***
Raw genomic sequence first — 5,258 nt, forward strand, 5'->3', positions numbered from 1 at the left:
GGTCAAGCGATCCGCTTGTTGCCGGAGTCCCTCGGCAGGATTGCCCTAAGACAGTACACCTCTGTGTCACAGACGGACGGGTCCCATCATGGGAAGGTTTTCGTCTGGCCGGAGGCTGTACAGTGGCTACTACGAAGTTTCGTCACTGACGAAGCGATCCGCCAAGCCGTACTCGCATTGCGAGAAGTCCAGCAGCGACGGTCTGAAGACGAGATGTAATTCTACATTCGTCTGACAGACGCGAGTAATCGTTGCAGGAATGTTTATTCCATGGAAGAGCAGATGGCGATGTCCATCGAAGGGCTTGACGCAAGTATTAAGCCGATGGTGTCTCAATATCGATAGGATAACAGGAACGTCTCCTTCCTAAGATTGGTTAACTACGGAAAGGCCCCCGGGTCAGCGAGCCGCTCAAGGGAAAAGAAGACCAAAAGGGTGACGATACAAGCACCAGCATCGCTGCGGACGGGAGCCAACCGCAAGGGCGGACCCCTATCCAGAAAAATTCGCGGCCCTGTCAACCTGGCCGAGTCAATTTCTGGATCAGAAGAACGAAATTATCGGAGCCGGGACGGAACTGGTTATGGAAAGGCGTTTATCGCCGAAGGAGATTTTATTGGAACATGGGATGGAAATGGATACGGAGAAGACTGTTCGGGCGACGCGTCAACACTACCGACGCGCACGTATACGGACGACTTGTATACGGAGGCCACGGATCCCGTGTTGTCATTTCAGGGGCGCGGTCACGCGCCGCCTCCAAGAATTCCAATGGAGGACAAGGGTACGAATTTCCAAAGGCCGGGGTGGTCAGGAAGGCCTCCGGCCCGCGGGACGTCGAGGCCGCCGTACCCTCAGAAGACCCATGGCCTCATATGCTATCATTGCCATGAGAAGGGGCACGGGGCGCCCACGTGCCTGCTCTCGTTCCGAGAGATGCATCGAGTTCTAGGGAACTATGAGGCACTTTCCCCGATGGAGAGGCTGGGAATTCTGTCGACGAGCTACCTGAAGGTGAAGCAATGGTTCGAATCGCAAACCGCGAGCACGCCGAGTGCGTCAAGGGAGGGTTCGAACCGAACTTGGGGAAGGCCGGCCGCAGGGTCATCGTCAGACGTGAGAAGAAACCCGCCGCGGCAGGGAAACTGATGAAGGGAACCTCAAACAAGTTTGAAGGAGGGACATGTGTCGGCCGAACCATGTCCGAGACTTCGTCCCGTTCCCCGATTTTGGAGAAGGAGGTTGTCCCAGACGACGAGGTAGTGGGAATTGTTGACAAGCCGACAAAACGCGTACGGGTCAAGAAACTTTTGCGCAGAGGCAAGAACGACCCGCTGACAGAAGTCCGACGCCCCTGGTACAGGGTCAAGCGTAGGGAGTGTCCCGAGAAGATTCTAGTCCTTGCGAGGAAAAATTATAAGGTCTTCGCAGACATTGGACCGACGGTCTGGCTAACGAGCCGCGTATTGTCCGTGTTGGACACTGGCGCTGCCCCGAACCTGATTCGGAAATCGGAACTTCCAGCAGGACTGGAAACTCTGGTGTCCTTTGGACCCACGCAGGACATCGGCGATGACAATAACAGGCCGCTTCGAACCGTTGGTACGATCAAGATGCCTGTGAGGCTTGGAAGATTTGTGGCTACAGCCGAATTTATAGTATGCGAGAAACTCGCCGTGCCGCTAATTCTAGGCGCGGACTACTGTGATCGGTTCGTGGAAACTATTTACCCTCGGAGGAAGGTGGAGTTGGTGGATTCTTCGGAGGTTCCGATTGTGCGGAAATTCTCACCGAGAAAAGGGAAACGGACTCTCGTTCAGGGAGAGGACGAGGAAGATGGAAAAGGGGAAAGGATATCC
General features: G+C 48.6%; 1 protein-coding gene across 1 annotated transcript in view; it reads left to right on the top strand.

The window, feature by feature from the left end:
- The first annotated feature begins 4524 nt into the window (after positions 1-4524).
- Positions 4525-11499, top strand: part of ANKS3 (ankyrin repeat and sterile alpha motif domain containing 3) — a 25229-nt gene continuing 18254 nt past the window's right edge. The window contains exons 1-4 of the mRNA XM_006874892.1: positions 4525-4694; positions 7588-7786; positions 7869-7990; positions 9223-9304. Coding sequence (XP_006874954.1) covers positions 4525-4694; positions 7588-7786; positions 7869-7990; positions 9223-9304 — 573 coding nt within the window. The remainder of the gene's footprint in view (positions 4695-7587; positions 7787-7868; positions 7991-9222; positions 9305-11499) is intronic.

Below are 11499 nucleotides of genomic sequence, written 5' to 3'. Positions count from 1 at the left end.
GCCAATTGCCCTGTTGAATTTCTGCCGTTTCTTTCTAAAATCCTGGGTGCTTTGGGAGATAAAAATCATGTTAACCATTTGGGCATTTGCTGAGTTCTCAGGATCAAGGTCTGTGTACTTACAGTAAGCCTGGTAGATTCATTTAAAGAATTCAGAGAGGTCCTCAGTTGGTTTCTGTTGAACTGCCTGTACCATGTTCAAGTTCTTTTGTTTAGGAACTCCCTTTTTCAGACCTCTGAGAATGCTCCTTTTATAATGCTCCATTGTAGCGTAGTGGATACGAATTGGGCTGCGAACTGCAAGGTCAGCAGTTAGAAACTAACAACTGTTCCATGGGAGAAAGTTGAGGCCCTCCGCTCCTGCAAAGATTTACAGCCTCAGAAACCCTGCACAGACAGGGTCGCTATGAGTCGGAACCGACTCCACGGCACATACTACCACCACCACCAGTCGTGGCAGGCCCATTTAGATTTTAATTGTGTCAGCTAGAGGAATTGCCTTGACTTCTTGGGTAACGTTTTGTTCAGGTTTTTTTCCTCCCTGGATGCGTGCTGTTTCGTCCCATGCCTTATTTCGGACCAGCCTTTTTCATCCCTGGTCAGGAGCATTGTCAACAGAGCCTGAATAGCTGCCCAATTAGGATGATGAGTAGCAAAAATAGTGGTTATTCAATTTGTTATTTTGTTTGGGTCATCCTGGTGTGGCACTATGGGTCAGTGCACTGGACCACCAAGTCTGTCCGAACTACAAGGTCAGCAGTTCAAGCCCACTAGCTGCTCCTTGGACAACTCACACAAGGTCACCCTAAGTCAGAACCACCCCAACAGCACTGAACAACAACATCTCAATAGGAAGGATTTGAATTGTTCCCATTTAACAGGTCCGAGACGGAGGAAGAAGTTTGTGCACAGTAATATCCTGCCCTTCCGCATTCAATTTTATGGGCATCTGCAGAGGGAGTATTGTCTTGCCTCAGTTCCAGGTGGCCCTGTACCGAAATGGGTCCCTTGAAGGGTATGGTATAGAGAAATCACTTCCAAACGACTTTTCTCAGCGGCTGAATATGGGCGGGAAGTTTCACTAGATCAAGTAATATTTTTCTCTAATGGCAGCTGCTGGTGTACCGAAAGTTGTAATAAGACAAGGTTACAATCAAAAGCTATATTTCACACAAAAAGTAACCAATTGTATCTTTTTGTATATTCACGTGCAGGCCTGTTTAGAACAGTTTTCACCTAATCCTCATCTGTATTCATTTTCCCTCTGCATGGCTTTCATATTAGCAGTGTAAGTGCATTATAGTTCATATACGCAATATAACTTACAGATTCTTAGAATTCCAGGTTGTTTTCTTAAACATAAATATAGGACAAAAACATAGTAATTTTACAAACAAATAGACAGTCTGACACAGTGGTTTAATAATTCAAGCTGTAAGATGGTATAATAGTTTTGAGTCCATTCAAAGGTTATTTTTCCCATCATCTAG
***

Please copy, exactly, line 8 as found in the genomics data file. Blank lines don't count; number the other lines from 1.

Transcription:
GCCAATTGCCCTGTTGAATTTCTGCCGTTTCTTTCTAAAATCCTGGGTGCTTTGGGAGATAAAAATCATGTTAACCATTTGGGCATTTGCTGAGTTCTCAGGATCAAGGTCTGTGTACTTACAGTAAGCCTGGTAGATTCATTTAAAGAATTCAGAGAGGTCCTCAGTTGGTTTCTGTTGAACTGCCTGTACCATGTTCAAGTTCTTTTGTTTAGGAACTCCCTTTTTCAGACCTCTGAGAATGCTCCTTTTATAATGCTCCATTGTAGCGTAGTGGATACGAATTGGGCTGCGAACTGCAAGGTCAGCAGTTAGAAACTAACAACTGTTCCATGGGAGAAAGTTGAGGCCCTCCGCTCCTGCAAAGATTTACAGCCTCAGAAACCCTGCACAGACAGGGTCGCTATGAGTCGGAACCGACTCCACGGCACATACTACCACCACCACCAGTCGTGGCAGGCCCATTTAGATTTTAATTGTGTCAGCTAGAGGAATTGCCTTGACTTCTTGGGTAACGTTTTGTTCAGGTTTTTTTCCTCCCTGGATGCGTGCTGTTTCGTCCCATGCCTTATTTCGGACCAGCCTTTTTCATCCCTGGTCAGGAGCATTGTCAACAGAGCCTGAATAGCTGCCCAATTAGGATGATGAGTAGCAAAAATAGTGGTTATTCAATTTGTTATTTTGTTTGGGTCATCCTGGTGTGGCACTATGGGTCAGTGCACTGGACCACCAAGTCTGTCCGAACTACAAGGTCAGCAGTTCAAGCCCACTAGCTGCTCCTTGGACAACTCACACAAGGTCACCCTAAGTCAGAACCACCCCAACAGCACTGAACAACAACATCTCAATAGGAAGGATTTGAATTGTTCCCATTTAACAGGTCCGAGACGGAGGAAGAAGTTTGTGCACAGTAATATCCTGCCCTTCCGCATTCAATTTTATGGGCATCTGCAGAGGGAGTATTGTCTTGCCTCAGTTCCAGGTGGCCCTGTACCGAAATGGGTCCCTTGAAGGGTATGGTATAGAGAAATCACTTCCAAACGACTTTTCTCAGCGGCTGAATATGGGCGGGAAGTTTCACTAGATCAAGTAATATTTTTCTCTAATGGCAGCTGCTGGTGTACCGAAAGTTGTAATAAGACAAGGTTACAATCAAAAGCTATATTTCACACAAAAAGTAACCAATTGTATCTTTTTGTATATTCACGTGCAGGCCTGTTTAGAACAGTTTTCACCTAATCCTCATCTGTATTCATTTTCCCTCTGCATGGCTTTCATATTAGCAGTGTAAGTGCATTATAGTTCATATACGCAATATAACTTACAGATTCTTAGAATTCCAGGTTGTTTTCTTAAACATAAATATAGGACAAAAACATAGTAATTTTACAAACAAATAGACAGTCTGACACAGTGGTTTAATAATTCAAGCTGTAAGATGGTATAATAGTTTTGAGTCCATTCAAAGGTTATTTTTCCCATCATCTAG